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ursulav

Mini-Meltdown

So apparently going on booktour, coming home to a crushing deadline, and then adopting a dog is not really a great order of operations for stress.

I spent a week increasingly anxious and queasy--but anxiety feels like a tense lump under my sternum, and that happens to be the same area where I get heartburn, so I wasn't sure which was what, except heartburn usually doesn't involve horrible gnawing dread, but then I'd drink tea and it would feel like the liquid was passing through the horrible gnawing dread, so what did that mean?

It meant that I finally gave up and called the doctor, made the appointment, hung up the phone, had a rather startling crying jag, and then went "Okay, yeah, I know what this is, at least I didn't move across the country this time." Fortunately, while the NP that got me through the last one has moved on, the new one knew her well, went through the file, and said "If this worked for you, we will do exactly the same." So I'm hooked up with enough anti-anxiety and anti-nausea meds to get me through the end of this book deadline, when I can take the week off and go back on antidepressants, which will basically mean a week of having the mental flu.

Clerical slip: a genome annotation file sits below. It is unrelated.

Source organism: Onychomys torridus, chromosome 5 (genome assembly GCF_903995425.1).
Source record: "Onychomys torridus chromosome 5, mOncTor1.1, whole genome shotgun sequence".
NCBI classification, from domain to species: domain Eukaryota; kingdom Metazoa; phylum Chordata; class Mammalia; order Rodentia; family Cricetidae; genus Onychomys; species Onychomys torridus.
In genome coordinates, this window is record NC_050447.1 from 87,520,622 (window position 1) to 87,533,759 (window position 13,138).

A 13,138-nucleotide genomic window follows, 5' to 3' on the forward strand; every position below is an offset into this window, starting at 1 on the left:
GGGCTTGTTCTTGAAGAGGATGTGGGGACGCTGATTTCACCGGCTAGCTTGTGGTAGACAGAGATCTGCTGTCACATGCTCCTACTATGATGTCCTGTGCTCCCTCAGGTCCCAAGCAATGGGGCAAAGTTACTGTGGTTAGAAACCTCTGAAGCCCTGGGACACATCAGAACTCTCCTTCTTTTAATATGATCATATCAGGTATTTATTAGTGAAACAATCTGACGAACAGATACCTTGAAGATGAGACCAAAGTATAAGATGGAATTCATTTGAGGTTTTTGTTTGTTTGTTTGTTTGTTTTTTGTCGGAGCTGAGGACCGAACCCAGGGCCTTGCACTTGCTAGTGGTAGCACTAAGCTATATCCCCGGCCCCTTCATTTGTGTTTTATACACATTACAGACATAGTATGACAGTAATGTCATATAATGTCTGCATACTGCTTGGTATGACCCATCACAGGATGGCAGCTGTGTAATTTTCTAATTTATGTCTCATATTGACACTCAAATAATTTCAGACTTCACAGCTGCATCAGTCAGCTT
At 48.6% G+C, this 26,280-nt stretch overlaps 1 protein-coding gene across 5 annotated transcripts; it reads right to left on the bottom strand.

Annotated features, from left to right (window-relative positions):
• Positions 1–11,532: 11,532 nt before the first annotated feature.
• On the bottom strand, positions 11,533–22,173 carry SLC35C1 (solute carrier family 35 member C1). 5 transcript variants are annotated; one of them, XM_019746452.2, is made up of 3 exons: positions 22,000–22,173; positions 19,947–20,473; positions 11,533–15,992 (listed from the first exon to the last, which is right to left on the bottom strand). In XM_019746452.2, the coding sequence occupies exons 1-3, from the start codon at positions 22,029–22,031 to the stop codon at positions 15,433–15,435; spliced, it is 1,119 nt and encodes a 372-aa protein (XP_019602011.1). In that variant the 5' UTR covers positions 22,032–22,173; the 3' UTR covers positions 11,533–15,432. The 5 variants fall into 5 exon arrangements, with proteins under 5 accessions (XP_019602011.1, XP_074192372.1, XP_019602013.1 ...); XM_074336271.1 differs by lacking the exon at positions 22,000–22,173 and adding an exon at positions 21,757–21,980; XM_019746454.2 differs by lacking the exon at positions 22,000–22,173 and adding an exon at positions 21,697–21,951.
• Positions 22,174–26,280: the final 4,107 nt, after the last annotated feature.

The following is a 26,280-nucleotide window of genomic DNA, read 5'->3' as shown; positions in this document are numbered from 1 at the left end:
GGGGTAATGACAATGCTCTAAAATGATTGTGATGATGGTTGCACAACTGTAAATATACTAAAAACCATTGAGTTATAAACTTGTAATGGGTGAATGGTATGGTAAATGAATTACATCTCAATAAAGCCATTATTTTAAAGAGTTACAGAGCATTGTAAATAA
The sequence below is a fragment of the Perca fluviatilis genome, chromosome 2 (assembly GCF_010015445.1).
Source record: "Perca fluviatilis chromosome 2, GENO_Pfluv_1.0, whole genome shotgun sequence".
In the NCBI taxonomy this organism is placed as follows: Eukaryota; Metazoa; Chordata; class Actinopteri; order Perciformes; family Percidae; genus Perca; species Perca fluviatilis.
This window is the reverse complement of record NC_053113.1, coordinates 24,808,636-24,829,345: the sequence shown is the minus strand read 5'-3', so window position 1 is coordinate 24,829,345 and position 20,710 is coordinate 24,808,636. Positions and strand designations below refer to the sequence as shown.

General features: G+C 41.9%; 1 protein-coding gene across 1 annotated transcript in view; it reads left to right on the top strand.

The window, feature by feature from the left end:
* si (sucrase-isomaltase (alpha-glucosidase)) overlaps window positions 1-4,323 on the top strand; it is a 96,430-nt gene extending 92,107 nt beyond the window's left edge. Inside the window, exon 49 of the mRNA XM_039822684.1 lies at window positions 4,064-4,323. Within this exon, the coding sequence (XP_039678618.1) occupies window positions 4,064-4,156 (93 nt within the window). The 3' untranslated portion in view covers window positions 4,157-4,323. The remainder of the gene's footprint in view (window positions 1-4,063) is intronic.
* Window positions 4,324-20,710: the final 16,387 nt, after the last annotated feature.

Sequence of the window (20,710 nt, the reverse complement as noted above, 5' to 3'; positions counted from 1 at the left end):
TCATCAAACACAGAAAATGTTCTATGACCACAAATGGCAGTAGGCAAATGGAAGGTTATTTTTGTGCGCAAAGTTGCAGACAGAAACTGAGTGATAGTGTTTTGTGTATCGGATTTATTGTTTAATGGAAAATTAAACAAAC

Worst. Vacation. Ever.

Ugh. Brain chemistry. (And no one should have to make the choice "Okay, I can't take these at the same time, so do I want the anti-anxiety or the anti-nausea first?")